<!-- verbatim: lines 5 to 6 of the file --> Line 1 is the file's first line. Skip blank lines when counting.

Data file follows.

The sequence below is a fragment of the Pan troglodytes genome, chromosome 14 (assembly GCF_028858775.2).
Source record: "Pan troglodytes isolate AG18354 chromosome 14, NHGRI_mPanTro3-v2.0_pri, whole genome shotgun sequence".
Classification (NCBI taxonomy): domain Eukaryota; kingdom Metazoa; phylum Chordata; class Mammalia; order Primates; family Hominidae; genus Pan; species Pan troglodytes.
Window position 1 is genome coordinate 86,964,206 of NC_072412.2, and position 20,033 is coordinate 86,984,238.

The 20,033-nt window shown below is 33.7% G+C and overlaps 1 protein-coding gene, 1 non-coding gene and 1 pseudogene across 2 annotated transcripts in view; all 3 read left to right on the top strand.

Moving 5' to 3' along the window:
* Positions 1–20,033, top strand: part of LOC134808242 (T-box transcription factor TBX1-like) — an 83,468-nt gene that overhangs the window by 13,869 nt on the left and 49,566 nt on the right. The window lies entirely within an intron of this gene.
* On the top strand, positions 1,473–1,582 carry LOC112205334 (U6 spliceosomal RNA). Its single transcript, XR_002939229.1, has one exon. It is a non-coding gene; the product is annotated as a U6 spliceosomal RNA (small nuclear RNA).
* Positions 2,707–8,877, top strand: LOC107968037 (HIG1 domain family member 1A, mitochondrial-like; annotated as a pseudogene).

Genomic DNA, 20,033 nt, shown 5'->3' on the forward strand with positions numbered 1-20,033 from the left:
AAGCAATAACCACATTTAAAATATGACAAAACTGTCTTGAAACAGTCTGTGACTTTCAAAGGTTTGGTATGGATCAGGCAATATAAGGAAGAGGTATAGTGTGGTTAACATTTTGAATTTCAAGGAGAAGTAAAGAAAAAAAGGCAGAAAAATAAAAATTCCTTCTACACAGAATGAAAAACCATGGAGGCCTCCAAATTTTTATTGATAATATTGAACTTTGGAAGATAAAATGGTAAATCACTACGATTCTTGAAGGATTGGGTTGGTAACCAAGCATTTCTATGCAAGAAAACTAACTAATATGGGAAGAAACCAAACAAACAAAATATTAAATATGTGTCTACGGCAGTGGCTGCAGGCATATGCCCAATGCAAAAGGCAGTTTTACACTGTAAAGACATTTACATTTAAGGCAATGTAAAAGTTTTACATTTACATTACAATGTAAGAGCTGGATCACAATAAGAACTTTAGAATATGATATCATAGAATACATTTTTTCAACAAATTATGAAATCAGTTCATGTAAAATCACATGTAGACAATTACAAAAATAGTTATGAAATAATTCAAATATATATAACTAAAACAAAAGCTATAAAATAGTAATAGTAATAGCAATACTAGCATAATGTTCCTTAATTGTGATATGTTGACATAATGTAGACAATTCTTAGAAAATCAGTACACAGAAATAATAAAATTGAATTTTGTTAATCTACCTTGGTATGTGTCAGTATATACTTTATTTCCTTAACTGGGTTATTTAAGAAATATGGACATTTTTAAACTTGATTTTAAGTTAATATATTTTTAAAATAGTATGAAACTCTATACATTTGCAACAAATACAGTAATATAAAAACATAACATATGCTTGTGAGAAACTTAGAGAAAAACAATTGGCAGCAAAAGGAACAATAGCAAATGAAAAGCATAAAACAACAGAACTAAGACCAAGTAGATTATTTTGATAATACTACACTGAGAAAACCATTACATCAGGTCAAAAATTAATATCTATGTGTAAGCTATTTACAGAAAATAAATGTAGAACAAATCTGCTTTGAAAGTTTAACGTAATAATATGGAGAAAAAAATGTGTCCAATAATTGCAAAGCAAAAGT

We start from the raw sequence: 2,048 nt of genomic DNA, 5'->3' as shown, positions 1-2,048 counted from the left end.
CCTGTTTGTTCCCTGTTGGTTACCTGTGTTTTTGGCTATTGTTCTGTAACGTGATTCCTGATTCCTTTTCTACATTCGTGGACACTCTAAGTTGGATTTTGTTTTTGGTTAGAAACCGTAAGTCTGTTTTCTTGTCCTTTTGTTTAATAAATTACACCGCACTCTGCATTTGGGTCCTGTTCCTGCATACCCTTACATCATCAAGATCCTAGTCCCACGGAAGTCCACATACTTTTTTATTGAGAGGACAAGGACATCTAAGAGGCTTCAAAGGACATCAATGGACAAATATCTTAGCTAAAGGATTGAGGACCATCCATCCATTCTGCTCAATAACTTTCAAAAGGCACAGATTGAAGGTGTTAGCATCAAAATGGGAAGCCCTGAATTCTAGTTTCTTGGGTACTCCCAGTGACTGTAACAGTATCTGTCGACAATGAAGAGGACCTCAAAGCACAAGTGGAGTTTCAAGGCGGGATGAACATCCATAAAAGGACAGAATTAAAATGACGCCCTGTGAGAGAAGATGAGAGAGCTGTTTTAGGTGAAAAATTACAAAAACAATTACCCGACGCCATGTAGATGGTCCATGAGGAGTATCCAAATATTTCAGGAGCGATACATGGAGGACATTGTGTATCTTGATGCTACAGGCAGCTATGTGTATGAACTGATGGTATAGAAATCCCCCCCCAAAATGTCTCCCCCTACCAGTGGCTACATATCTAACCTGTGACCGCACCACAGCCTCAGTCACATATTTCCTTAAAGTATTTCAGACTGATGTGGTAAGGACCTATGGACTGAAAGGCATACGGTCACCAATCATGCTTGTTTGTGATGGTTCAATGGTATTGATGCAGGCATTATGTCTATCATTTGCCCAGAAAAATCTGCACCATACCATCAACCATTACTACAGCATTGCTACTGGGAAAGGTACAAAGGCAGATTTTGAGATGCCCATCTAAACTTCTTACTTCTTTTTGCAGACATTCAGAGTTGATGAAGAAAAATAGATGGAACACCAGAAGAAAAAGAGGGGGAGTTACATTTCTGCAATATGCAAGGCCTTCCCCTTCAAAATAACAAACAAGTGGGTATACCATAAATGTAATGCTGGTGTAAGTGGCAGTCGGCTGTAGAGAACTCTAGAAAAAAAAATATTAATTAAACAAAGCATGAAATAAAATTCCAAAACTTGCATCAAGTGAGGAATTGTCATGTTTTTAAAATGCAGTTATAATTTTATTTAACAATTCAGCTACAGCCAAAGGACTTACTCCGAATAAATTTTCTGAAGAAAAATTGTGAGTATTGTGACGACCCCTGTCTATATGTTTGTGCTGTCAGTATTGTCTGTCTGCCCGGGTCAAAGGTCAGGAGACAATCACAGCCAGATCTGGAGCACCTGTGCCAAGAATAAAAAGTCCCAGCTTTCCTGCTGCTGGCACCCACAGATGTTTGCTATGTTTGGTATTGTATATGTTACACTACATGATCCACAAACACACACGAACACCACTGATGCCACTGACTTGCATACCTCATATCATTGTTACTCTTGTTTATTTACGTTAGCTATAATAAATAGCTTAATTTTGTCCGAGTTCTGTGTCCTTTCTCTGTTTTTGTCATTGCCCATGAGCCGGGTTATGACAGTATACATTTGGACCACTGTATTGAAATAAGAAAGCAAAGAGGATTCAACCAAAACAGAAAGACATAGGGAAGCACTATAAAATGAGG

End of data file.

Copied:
The 20,033-nt window shown below is 33.7% G+C and overlaps 1 protein-coding gene, 1 non-coding gene and 1 pseudogene across 2 annotated transcripts in view; all 3 read left to right on the top strand.

Moving 5' to 3' along the window: